Homecooking With... Heather Raines
Heather Raines’ kitchen is enlivened by boys in the next room having what is a distinctly middle school conversation. Her son Zachary, 11, and his best friend Bryant, 12, buzz about cars, video games and Apple products with an enthusiasm long-gone by adulthood. Their animated chatter combines with warmth from the oven and the lowcountry scent of seafood to set the perfect tone for a holiday meal of shrimp and grits soufflé.
Heather, the manager of Hub City Farmer’s Market, prepares this dish every year for Christmas Day brunch at her Spartanburg home, where she celebrates with her parents and brothers’ families. Her brunch contribution started as a traditional shrimp and grits dish about a decade ago. When her family members began requesting a repeat performance, Heather realized she would need to adapt her original, time-consuming recipe to make more space for family activities on Christmas Day. The soufflé version she settled on can be assembled and cooked the night before, requiring only a quick reheating on Christmas morning. Zachary is pleased, since this leaves more time for pre-brunch present-opening. The adults are pleased, as well, since no flavor is lost in the adaptation.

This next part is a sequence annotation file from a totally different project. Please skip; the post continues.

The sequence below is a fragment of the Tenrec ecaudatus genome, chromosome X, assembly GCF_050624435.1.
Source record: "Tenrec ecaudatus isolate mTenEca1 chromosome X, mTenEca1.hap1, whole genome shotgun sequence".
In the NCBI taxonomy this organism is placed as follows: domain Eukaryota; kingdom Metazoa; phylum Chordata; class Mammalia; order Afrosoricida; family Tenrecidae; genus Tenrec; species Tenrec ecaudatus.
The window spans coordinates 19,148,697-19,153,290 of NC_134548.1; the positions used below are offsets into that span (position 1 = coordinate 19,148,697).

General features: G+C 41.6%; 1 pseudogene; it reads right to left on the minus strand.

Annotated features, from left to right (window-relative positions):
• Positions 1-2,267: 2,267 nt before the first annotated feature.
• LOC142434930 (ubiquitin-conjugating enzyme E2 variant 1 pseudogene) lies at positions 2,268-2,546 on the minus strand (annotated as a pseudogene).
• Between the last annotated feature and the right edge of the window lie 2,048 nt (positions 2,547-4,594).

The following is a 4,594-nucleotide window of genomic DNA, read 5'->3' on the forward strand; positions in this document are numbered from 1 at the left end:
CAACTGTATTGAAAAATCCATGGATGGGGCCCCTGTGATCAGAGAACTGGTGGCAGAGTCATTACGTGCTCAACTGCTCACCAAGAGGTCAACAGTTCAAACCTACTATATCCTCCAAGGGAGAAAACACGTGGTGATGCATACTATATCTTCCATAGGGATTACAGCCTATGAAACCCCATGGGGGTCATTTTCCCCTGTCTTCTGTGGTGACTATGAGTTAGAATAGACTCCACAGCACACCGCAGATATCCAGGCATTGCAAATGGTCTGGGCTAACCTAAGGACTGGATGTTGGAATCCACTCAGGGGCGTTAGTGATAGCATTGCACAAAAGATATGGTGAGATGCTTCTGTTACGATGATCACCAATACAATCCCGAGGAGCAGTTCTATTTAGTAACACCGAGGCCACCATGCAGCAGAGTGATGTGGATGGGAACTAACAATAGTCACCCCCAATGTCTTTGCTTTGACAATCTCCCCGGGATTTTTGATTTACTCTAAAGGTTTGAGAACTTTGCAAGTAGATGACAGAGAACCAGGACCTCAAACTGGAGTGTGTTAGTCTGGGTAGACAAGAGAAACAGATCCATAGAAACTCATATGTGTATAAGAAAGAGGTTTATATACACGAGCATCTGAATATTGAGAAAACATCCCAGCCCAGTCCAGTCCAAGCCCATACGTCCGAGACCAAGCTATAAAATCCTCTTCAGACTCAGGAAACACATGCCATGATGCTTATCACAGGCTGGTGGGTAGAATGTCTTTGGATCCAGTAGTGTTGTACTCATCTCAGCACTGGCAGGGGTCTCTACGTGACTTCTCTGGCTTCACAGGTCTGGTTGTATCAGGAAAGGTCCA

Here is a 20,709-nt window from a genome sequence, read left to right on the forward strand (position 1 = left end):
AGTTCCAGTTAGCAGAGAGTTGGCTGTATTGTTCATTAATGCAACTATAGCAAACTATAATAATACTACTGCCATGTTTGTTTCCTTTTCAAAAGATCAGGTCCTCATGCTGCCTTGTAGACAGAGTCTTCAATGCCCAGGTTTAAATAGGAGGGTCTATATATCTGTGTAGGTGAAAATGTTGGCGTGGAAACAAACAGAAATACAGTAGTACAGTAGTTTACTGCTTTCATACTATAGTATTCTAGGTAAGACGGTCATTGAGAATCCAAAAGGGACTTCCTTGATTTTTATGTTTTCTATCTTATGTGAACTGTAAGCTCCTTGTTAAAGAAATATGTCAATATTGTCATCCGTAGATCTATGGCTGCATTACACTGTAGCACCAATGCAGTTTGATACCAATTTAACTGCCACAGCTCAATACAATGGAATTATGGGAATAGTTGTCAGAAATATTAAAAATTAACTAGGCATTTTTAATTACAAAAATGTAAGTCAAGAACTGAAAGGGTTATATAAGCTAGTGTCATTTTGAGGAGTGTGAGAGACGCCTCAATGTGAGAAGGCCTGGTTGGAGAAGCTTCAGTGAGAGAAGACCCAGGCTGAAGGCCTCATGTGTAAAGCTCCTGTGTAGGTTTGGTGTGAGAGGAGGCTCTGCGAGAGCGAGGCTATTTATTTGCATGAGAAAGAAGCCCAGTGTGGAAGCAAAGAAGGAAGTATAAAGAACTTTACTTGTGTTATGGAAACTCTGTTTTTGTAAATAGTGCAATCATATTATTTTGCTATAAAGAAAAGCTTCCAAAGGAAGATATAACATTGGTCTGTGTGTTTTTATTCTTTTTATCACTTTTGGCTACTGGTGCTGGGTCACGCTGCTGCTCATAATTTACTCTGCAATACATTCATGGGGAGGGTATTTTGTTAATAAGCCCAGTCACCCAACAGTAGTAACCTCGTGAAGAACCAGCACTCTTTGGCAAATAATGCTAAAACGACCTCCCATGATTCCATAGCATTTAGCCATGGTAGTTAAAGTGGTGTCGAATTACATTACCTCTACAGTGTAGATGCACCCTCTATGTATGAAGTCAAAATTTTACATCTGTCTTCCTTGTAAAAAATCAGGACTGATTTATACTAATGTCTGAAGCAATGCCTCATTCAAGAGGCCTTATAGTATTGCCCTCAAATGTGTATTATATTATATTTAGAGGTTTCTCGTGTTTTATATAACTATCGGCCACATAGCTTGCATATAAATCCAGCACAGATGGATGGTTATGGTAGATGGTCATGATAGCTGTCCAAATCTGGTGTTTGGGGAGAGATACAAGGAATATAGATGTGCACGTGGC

This is typical of Heather’s approach to food; making it to suit others is more important than any culinary distinction. “I don’t know if I like cooking as much as I like feeding people,” she admits. She’s from a family of cooks, including a brother who is a professional chef, but her style is unique amongst them. It’s the creative side of entertaining Heather most appreciates: perfecting a guest list, setting the table, and arranging an inviting dining room space. “I like it to be pretty.” She serves soufflé on her grandmother’s 75-year-old china and her dining room chairs are artfully mismatched and hand-painted.
But make no mistake: Heather’s penchant for beauty doesn’t detract one bit from her cooking abilities. The shrimp and grits soufflé is robust and satisfying, an ideal segue to recliner-lounging on Christmas afternoon and a necessary savory accompaniment to “all the sweet stuff” that comes along with a holiday brunch. Her recipe is made even better by local ingredients including sausage from Old Paths Farm and peppers and onions from Jackson’s Farm. During market season, Heather does her grocery shopping at work, rotating amongst Hub City Market’s 37 vendors. She values supporting local farmers and specialty foods in her city, but she also appreciates the added flavor. (Her son does, too: “I can tell this isn’t fake sausage!” he insists.)
There’s nothing fake about a meal at Heather’s house. She lowers her eyes and smiles when she talks about her best friend (Bryant’s mother) and beams watching Zachary slice sausage (“Tuck in your fingers!” she advises). The boys evoke Heather’s bright laughter. From the effortless rapport between mother and son to the curated surroundings, Heather’s home is as authentic and enjoyable as her cooking.